BY HOPE HARRINGTON OAKES
AMORY – When construction was completed in 1942, the National Guard Armory in Amory became a vital part of the community. In addition to providing much-needed employment and funding to the local economy with construction of the WPA project, the Old Armory has served as a training and storage facility for the National Guard, as well as a community center that has seen its share of ball games, dances, wrestling matches, and other events through the years, as well as concerts for up-and-coming performers.
According to Jamie Morgan, Deputy City Clerk in Amory the armory was the site of a legendary performance.
“Perhaps the most widely known and celebrated artists to ever perform at the National Guard Armory in Amory were Johnny Cash and Carl Perkins in November of 1955 for a Country and Western Jamboree and Johnny Cash, Carl Perkins, and Elvis Presley in December of 1955. The December 12 and 13 performance was one of the only two occasions where the three played together in concert and the last time Carl Perkins and Elvis Presley performed together. It is believed that the song ‘Blue Suede Shoes’ rose to its future success due to the appearances of these artists in Amory. The night of the November 24, 1955 concert in Amory it is rumored that while conversing pre-show,Johnny Cash shared a story of an airman he met while he was serving in the military who referred to his military issued shoes as ‘blue suede shoes.’ Mr. Cash told Carl Perkins that he should record the song that he had been working on about those shoes. According to a documentary video created for the Amory Regional Museum via a grant through the Mississippi Department of Archives and History, Carl Perkins and his band performed at a dance at Tommy’s Drive Inn shortly after the November Amory, MS show, in Jackson, Tennessee. While playing, Carl noticed a young man and lady dancing near the front stage. Carl Perkins stated that the gentleman seemed more worried about his footwear than he did the lovely girl dancing with him. In a 1992 NBC interview, Carl Perkins stated that the young man kept saying, ‘Don’t step on my suedes.’ In the interview, Carl Perkins says that he sat down that night and penned the words Blue Suede Shoes on the top of a brown paper bag.”
Through the years, time and neglect have taken its toll on the building. Though the building was designated a Mississippi Landmark in 2002, due to the massive amount of disrepair, it was actually being considered for demolition. Thanks to the efforts of local resident, Martha Dalrymple, a committee was formed to save the Old Armory and restore it to its former glory, once again. The Dalrymple Old Armory Foundation, LLC came to an agreement for the restoration in November, 2012. Combining their efforts with The National Guard Old Armory Event Committee, the main phase of restoration was completed in February, 2014. Their mission is “…to preserve the heritage, beauty, and usefulness of the historic National Guard Old Armory…seeks to pay tribute to past events that were vital contributors to the history of The National Guard Old Armory and the city of Amory and, in doing so, maintain funding for the future of The National Guard Old Armory building.” According to Old Armory Reborn (OAR) Board “A lot of folks wanted to do something, but without Martha’s input, we wouldn’t be here,” said OAR board member Art Gentry.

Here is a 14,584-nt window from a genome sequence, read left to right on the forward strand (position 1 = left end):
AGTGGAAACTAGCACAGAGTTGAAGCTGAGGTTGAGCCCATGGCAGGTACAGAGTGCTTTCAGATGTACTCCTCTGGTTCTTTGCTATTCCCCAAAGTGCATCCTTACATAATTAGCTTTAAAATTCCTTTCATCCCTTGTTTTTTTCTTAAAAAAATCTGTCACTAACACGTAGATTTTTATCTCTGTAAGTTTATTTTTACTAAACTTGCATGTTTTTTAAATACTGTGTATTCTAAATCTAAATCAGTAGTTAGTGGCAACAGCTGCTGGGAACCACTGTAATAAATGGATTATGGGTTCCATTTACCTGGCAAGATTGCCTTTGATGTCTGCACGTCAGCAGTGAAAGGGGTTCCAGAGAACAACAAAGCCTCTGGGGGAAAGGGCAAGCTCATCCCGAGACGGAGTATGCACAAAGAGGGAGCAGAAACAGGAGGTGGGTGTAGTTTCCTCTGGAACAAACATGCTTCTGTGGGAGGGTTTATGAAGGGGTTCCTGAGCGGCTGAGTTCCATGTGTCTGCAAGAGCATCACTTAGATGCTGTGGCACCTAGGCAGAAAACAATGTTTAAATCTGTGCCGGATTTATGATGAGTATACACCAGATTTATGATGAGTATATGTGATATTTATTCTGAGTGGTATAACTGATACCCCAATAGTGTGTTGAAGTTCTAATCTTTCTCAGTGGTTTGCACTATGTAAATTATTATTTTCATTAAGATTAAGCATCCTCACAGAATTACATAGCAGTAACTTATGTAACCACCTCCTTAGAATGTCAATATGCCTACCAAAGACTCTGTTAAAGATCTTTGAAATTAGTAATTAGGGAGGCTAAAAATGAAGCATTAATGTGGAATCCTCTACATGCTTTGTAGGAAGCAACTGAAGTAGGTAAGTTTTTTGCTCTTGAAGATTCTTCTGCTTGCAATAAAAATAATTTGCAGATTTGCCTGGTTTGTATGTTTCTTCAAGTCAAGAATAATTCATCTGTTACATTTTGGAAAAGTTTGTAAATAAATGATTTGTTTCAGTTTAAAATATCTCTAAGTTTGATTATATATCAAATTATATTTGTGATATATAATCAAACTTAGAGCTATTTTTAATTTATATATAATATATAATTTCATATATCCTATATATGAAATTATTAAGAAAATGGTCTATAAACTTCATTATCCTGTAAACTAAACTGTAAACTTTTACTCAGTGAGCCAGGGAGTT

At the Unveiling Dinner recently held at the Old Armory, invited guests were led on “walk-through” tours, and were treated to music by John Milstead, as well as special guest band, W.S. “Fluke” Holland Band. Fluke is actually a former drummer for both Carl Perkins and Johnny Cash. “We’re here to take the renovations to the next phase, and move forward on the sound system, lighting, and electronics to make it an important entertainment center for Amory and the surrounding area,” Gentry said. “The Unveiling Dinner was put together in less than three months on no money…the ticket sales funded this whole evening. We wanted to introduce the Dalrymple Foundation to see what we can do to move forward. The Old Armory can now seat 1,000 people. The stage is 35 feet wide.”
To help take it to the next level, additional funding is needed. The next big fundraiser will occur on August 9th when The Blue Suede Ball will be held.
“There is a budding culture here in Amory and we now have a place where people can come from other communities to use our place here,” Gentry said. “This vision is obtainable.”
For more information regarding the Old Armory, contact Jamie E. Morgan at 662) 256-5721.
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